Bruce Sinclair AM

HonFIEAust

Retired Civil Engineer

Andrew Bruce Sinclair has had a long and rewarding career as a Civil Engineer, earning a Bachelor degree in Civil Engineering at the University of Sydney in 1948 and studying at the Massachusetts Institute of Technology as one of Australia’s first Fulbright Scholars in 1951.

Bruce worked from 1954 for a range of public and private employers, notably Rankine & Hill working on Canberra development, before starting his own Sydney based firm, Sinclair Knight with partner Jack Knight in 1964. He spent 23 years as the first CEO of the company, establishing it as a major technical and professional consultancy in Australia and Southeast Asia.

After retiring in 1990, Bruce became a founding member of RedR Australia and from 1992 to 1996 he was chair of RedR Australia and a board member of RedR International (with NZ and UK), deploying Australian engineers and other professionals in disaster relief work around the world. Bruce has also served as the chair of Canberra Friends of Dili, a community based non-government organisation in the ACT which is developing ties with the Dili community in Timor-Leste. 

How long have you been a member of Engineers Australia?
I was enrolled as a Student Member for most of my years at Sydney Uni on the advice of my lecturer, V R Peterson, either in 1944 or 1945.

Why did you pursue a career in engineering?
In 1943 while I was still in high school, my parents were concerned at the possible difficulty of gaining employment with probable preference being given to returned servicemen, so they arranged for me to get aptitude testing by the then Department of Labour and Industry. This indicated that I had a distinct leaning in ability towards the sciences and to “Plan, Form and Design”. In effect, they said that I had the talent and skills for a career in engineering. I subsequently applied for, and won, a cadetship with the NSW Department of Public Works, which was a guarantee of employment after graduation. I never looked back over my shoulder with any regrets on these choices.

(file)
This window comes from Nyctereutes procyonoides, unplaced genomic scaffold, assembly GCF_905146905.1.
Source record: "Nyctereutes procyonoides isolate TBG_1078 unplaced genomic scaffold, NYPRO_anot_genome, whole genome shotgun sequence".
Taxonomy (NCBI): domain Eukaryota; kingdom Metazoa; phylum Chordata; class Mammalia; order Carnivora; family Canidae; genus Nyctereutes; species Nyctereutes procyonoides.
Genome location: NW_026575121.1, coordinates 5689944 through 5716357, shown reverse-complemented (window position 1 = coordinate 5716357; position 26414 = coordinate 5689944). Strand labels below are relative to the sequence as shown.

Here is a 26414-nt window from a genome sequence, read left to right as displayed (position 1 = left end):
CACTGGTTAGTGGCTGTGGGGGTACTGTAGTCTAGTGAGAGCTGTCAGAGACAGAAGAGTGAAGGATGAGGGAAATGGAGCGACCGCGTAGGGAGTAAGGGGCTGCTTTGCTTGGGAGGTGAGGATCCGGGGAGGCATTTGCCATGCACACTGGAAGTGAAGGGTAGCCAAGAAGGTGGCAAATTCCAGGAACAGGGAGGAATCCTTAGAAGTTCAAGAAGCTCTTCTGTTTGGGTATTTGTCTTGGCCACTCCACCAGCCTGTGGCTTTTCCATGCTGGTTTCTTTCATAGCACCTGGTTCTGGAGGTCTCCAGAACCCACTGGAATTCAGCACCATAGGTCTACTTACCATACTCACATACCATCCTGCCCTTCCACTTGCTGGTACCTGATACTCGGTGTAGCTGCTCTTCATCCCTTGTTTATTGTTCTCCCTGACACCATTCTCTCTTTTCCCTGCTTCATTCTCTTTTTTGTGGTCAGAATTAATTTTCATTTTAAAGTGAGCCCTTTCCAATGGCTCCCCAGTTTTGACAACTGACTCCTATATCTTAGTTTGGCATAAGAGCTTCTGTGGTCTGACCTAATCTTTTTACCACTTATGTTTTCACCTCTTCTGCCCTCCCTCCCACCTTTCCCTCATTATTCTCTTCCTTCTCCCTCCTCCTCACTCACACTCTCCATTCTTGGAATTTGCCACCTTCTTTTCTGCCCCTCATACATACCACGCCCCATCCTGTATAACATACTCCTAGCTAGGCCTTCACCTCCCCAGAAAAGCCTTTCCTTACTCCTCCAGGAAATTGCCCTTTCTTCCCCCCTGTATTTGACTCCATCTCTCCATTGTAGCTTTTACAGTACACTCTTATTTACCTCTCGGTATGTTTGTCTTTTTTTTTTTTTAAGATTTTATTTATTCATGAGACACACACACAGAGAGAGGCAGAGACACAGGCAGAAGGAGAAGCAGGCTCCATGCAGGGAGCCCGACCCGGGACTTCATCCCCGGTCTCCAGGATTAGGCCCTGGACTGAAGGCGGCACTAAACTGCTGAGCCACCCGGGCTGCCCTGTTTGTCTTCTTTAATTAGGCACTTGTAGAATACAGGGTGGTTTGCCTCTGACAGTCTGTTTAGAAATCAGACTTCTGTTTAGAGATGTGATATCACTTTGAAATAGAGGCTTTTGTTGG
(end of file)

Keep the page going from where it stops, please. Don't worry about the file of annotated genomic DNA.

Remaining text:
How can Australian communities/people/society benefit from your work now and in the future?
I started Sinclair and Knight, an engineering consulting company, in 1963. We concentrated on providing services to local and state governments to assist them to catch up with infrastructure works that had been deferred during WWII. We then expanded to international work for AusAID, the World Bank and similar agencies as well as developing linkages with international firms to widen the range of skills we could offer.

What is the most challenging or interesting project you’ve ever worked on?
The master planning and design of a new Naval Base, the Karwar, on the west coast of India just south of Goa. The main object of the new base was to allow the Indian Navy to leave Bombay (now Mumbai) where both land and sea access was becoming increasingly difficult. I was project manager for this program, and we enjoyed the full participation of the Royal Australian Navy and Department of Works.

Another interesting and challenging project was as Councillor and then National President of Engineers Australia in 1979/80. I have not kept up with the changes to the profession since that era. I have been pleased to see the membership growth and increasing influence of female members since my time as president. The issues that we face have not changed much since my time in the role, national voice and political relevance.

What do you see as one of the biggest issues facing the engineering profession?
This is not an easy question for me to answer. On return from India I retired from active work and moved to Canberra for family reasons. This involved stepping aside from active involvement in engineering work and in active involvement in Engineers Australia.

Who is your engineering hero?
This would have to be Geoffrey Innes Davey (the D in GHD). Another would be David Coffey.